My kids learned very quickly how to use both Ubuntu and the Mac. Chiara is 10 years old, Nikko 12, but he’s autistic. I MUST use Windows only because the educational software for Nikko only runs on Windows!!!! Talk about monopolies… what else should I call this?
I contacted that mom to know more. The result was a really interesting phone conversation in which we also talked about Ubuntu, but mostly of the role that computers and the Internet have in a family with special needs, the general role they could have in society and of some software-related cliches. Here is (obviously with the authorization of Donatella) a summary of that phone call.
Stop: Are you a software programmer?
Donatella: No, I just learned by myself how to use computers and I am not scared of thinkering with them. I began to use regularly a computer and the Internet in 2000, just to collect as much information as possible about autism, in order to help Nikko.
Stop: How did it go?
Donatella: Within the first week I subscribed to a mailing list about autism. Since then, thanks to the Internet, I have learned a lot about autism, including the newest theories and therapies, way before they were officially discussed in Italy.
Stop: Why do you prefer Ubuntu to Windows?
Donatella: With Windows I had to waste a lot of time to continuously restart or tweak it to keep it running. Eventually I got tired of that and switched to a Mac. Later, I discovered Ubuntu online and today I use it without any problem, without any of the issues I had with Windows.
Stop: With the exception of educational software, right?
Donatella: Exactly! Doing without Windows is a problem for my kids, but only because every time we needed educational software, especially for Nikko, we only found programs for Windows XP, which wouldn’t work with the Wine emulator for Linux. Why must I be forced to use an operating system I don’t like only because of one or two programs???
Stop: Can you give us an example?
Donatella: Autistic children need support to learn how to use a mouse, to avoid getting confused about how many times and when, exactly, they shold click. For Nikko the specialists recommended Playtime For Baby & Toddler, which in that moment (besides running only on Windows and having only an English interface) could only be purchased online in the USA, that is spending in S&H twice the price of the software (10 Euros vs 5).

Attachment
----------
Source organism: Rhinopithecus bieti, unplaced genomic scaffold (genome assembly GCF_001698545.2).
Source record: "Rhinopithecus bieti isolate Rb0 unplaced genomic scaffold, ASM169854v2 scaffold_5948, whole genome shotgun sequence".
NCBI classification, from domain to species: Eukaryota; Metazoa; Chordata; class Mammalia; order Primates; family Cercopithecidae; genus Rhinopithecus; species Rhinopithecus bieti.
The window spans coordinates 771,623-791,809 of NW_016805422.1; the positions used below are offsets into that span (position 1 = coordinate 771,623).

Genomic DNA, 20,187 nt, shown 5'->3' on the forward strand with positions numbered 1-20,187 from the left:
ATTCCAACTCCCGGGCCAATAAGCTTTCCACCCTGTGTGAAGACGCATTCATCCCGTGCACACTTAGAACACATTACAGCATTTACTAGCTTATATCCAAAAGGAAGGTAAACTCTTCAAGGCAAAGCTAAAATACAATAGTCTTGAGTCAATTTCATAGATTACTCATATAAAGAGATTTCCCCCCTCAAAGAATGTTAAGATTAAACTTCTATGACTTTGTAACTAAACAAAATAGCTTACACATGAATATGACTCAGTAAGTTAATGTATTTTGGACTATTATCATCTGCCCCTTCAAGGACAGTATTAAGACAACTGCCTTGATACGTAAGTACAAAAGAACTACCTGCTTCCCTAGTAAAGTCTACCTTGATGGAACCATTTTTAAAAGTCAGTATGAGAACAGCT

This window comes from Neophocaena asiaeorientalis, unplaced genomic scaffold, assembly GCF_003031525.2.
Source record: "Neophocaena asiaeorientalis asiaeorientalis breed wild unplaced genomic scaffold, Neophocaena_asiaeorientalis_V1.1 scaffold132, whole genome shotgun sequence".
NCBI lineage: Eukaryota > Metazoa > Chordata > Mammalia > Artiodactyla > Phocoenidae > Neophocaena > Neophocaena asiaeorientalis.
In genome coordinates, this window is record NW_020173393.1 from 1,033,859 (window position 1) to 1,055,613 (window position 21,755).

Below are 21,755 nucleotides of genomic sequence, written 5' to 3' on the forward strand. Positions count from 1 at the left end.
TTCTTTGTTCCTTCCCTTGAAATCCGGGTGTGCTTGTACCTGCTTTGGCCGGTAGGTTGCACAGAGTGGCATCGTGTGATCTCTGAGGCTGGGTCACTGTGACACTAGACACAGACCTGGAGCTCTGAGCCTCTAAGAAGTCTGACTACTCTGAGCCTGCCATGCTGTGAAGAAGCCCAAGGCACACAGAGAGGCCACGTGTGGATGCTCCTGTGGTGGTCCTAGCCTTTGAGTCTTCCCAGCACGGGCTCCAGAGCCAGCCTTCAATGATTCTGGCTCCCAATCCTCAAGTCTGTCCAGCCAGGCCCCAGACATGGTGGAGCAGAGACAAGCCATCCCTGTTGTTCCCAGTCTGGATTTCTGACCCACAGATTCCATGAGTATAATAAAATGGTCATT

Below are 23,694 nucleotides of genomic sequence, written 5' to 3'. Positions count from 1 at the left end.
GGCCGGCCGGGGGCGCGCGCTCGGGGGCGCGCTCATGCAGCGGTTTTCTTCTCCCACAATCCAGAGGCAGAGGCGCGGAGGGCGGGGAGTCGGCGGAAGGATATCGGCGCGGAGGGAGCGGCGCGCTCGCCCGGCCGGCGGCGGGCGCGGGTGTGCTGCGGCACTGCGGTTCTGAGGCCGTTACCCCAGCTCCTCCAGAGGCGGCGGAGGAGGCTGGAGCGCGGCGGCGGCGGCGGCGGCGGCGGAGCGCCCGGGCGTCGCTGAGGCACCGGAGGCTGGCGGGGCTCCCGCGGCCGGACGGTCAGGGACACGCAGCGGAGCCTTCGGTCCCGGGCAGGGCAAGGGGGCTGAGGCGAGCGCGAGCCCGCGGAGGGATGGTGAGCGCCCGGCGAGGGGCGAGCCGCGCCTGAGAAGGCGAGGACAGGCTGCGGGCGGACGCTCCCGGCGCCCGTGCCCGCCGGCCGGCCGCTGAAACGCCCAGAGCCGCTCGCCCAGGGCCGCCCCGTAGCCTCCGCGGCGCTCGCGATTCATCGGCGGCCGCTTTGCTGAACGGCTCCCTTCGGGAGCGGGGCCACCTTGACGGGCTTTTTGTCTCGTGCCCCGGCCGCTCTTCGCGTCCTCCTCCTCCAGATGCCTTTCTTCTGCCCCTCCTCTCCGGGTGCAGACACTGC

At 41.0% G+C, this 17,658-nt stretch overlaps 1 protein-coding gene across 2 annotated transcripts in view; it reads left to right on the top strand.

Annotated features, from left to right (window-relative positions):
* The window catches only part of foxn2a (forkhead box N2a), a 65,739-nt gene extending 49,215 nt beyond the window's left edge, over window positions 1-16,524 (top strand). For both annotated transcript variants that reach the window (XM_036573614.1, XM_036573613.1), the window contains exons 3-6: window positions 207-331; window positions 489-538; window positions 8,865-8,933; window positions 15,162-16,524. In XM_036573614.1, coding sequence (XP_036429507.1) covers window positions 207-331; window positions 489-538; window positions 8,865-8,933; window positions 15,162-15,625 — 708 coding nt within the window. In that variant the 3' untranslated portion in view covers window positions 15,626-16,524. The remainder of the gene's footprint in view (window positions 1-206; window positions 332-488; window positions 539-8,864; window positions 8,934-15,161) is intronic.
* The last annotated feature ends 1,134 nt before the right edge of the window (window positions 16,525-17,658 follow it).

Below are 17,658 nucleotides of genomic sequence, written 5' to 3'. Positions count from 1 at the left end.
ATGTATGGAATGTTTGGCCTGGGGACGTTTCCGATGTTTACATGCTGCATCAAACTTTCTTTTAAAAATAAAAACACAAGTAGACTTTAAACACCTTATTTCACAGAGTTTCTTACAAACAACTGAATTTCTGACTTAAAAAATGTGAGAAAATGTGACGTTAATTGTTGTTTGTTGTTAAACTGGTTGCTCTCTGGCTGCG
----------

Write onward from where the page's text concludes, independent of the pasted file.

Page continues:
Stop: But there is a lot of educational software for Linux available at no charge, from DidaTux (live cd-rom for primary schools, italian only) to Kde-Edu. Why didn’t you try that, if you already like Ubuntu?
Donatella: I didn’t know those applications and I will surely try them, but I do doubt that we could use them. Software written specifically for autistics puts a lot of effort in strong feedback. After a task has been performed correctly, there’s usually a voice or phrases on the screen that say “Good! You’re great”, You’re really a wizard!” and so on. Besides, normally these programs are designed to teach, specifically to autistic users, one and only one specific task. For example, Baby & Toddler contains games to teach how to use a mouse, and others to teach that without one click nothing happens anymore: games, that is, that deliberately give no feedback in order to discourage these children from stereotyping the click and repeat it 200 times! For these children, without dedicated training the click itself may be very rewarding, sometimes even more than a voice saying “Attaboy!”
When I asked what her children say, Donatella handed the phone to Chiara and asked her what does she thinks of Ubuntu as a computer interface. Chiara said with a very puzzled voice “Ubuntu?!?” and after a few seconds brilliantly settled the question by asking “Which one is that?” and going back to her business, probably wondering about why anybody should waste time over a non-issue. I say “brilliantly” because that simple answer shows how many official efforts to teach in schools (only) what everybody else uses, otherwise young people will have less job opportunities have no real justification. Donatella confirmed this when she got back to the phone.
Donatella Both my kids use three operating systems without any problems, in spite of cliches and of Nikko’s autism. They watch YouTube, listen to music and do many other things on Windows, Linux and Mac without noticing any difference, with the exception of the unintelligible error messages that Windows sends every time it crashes. I prefer when they use the other systems because I am the one who has to restart the computer when that happens!
Stop: Apart from being forced to use an operating system that you really don’t like, did you have other problems while using computers or the Internet?
Donatella: We had to endure unjustified extra expenses, due to the fact that, in practice, there is very little interest in following certain laws or making sure that they are respected. Theoretically, in Italy disabled users and their familiescan purchase hardware and software, under certain conditions, paying a much lower Value Added Tax: 4% instead of 20%. When I wanted to buy a Mac online, however, this option was simply missing from the web form!
Stop: Any suggestions for all other parents?
Donatella: Stop to be afraid of computers and try to think! Learn how to really find informations and help online through forums, mailing lists, whatever, in the most effective way. And do it always, both when you’d like to have better software and (especially) when you have some serious problem. The Internet doesn’t bite!
(suggestion from Stop! to all parents: if you want more proofs that there’s something else besides Windows, read what the Ubuntu User Day is, or why a mother thinks every family should attend a Linux Day)